As for last night’s set it was impassioned, massive, droning and entrancing as the band always is. Subterranean is one of those local venues that I’m always a bit leary of—the sound is almost always muddy and unnecessarily loud and/or trebly. There have been isolated incidences where this hasn’t been the case—Sloan, for instance—and fortunately last night was one of them. Since this isn’t the only time I’ve seen the band sound great at a venue with consistently awful sound quality I’m forced to believe that it’s mostly due to the strength of their own live sound as a band. Last night the bass was huge—very present but also clear and hard-hitting. The drums were dynamic if not slightly buried at times. The guitars were mixed perfectly—a nice separation between them which only served to enhance the hypnotic effect of when they were all locked in to the same parts and then branching out from each other. The vocals were a bit buried, but just at the right level.
The band was almost a completely different lineup from four years ago. The absence of longtime drummer Jason Anchondo was a bit of a worry for me at first. Once they got underway, though, all of those worries were quickly put to bed. I can always appreciate a drummer who’s willing to respect the importance of dynamics and restraint over showing off. The only other member besides Hecksher who remained was longtime guitarist JC Rees, who always manages to turn in a solid performance—last night he was in his tornado of feedback summoning mode and seemed to be enjoying himself immensely. All in all the entire band seemed to be in great spirits despite the incredibly lame crowd. After the swirling and dense plodding opener, ‘You Make me Wait’ there was brief applause followed by deafening silence. The bassist faced Hecksher, putting his finger to his lips: ‘Shhhhhh…’ he said audibly without the aid of a microphone. Perhaps it could’ve been reverence and respect that kept the crowd so quiet, but this didn’t seem like the case as the night wore on and the presence of talkers became clearer and clearer during songs.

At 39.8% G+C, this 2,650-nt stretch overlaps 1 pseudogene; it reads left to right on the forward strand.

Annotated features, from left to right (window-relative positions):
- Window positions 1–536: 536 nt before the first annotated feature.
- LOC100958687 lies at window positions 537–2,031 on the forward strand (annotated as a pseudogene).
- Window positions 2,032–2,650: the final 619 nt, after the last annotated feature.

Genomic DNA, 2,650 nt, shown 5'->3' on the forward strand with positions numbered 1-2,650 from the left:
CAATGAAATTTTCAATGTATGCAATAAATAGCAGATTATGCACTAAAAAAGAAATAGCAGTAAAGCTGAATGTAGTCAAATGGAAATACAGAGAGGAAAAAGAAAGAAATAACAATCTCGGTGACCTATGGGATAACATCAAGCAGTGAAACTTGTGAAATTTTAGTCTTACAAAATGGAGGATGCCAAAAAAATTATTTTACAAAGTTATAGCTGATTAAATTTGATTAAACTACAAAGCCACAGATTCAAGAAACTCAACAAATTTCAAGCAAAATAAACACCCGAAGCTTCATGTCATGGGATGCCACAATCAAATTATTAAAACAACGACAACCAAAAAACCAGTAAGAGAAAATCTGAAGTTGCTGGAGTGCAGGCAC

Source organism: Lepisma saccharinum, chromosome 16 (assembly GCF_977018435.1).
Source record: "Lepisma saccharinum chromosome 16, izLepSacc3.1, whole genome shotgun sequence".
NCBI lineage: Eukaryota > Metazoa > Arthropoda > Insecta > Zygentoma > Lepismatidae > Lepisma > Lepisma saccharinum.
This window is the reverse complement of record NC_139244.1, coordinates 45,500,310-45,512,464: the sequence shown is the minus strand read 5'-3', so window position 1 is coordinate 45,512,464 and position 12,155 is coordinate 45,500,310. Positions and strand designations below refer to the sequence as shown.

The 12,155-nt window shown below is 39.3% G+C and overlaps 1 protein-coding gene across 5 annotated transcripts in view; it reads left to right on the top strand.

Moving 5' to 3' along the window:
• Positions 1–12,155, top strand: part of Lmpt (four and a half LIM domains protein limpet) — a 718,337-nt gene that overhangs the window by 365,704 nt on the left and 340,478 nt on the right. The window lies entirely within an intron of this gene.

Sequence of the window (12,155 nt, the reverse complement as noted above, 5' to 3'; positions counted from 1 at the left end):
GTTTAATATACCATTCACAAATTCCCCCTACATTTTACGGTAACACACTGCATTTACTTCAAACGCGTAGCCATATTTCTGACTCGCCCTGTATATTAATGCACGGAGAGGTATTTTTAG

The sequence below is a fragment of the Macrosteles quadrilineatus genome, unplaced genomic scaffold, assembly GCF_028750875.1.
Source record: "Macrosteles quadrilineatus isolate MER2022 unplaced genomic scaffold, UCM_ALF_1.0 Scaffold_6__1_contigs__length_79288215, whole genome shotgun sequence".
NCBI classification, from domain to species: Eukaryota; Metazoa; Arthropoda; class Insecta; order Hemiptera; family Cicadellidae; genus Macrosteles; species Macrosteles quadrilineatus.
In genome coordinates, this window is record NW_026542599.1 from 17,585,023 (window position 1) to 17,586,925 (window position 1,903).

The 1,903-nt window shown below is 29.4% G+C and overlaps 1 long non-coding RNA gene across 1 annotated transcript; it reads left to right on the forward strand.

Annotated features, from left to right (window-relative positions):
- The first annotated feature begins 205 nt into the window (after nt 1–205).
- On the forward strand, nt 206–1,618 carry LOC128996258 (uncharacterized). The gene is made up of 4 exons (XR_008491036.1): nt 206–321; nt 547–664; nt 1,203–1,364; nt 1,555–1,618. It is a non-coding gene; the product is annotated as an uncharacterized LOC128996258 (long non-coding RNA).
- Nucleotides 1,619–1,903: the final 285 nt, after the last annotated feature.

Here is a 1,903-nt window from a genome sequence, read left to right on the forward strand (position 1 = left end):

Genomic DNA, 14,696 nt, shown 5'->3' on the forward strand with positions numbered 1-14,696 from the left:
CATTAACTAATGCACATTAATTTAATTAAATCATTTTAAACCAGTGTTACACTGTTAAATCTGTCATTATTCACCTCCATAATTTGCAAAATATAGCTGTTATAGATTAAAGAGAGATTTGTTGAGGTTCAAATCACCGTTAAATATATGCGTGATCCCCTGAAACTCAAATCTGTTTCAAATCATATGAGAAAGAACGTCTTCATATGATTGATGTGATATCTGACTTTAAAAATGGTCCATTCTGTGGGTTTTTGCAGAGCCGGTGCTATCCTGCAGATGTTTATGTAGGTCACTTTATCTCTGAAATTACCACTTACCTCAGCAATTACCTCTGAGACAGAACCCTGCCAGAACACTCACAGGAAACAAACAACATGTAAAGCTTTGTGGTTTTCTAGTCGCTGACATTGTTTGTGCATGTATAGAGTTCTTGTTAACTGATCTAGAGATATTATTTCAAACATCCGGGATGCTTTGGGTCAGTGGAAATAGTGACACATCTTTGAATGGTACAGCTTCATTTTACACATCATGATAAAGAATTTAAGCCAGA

I was really hoping that the band would play at least a few songs from the new record and I was correct. The first new song came after the dark couplet of ‘Red Camera’ and ‘Isolation’ and was incredibly dark. It was probably a bit darker than ‘Moving Mountains’ off of ‘Heavy Deavy Skull Lover’ but also plaintive, beautiful, tortured and loud. They also ended with a new song—it was like hearing one of their many lengthy jams with vocals—completely drone based with the occasional dash of melody. Mostly it just pulsed with a nicely spread ebb-and-flow type of dynamic over 10 minutes with some really nice ghostly feedback effects mixed in. It was fucking awesome, in other words—especially when they’d bring the noise during the loud sections. Besides that the set touched upon pretty much every era of the band—‘Come Save Us’ was nice to hear again as I hadn’t heard them play it in years, ‘Shake the Dope’ out was extended with a brief, inspired jam and ‘The Dope Feels Good’ was particularly fierce and driving last night despite the fact that they’ve played it every time I’ve seen them.
At the end of the night it was inspiring to see a band turn in such a great performance in such conditions. The best shows are always the ones where you see a group give their all for a tiny crowd. I’m regularly accused of being an elitist about obscure bands, but I honestly wouldn’t mind seeing the Warlocks amass a bigger following. I’d be happy to follow them into the bigger venues as this happened. There aren’t a lot of bands I would say this about, either. What’s more, they deserve it. Fuck, I wouldn’t even mind it if Pitchfork gave their next album a 9 and put it in their ‘Best New Music’ category for all of their sheep to devour it. At least the Warlocks would deserve it. Plus, that’ll never happen. Just read the archived versions of every Pitchfork review of their previous albums to see what I mean.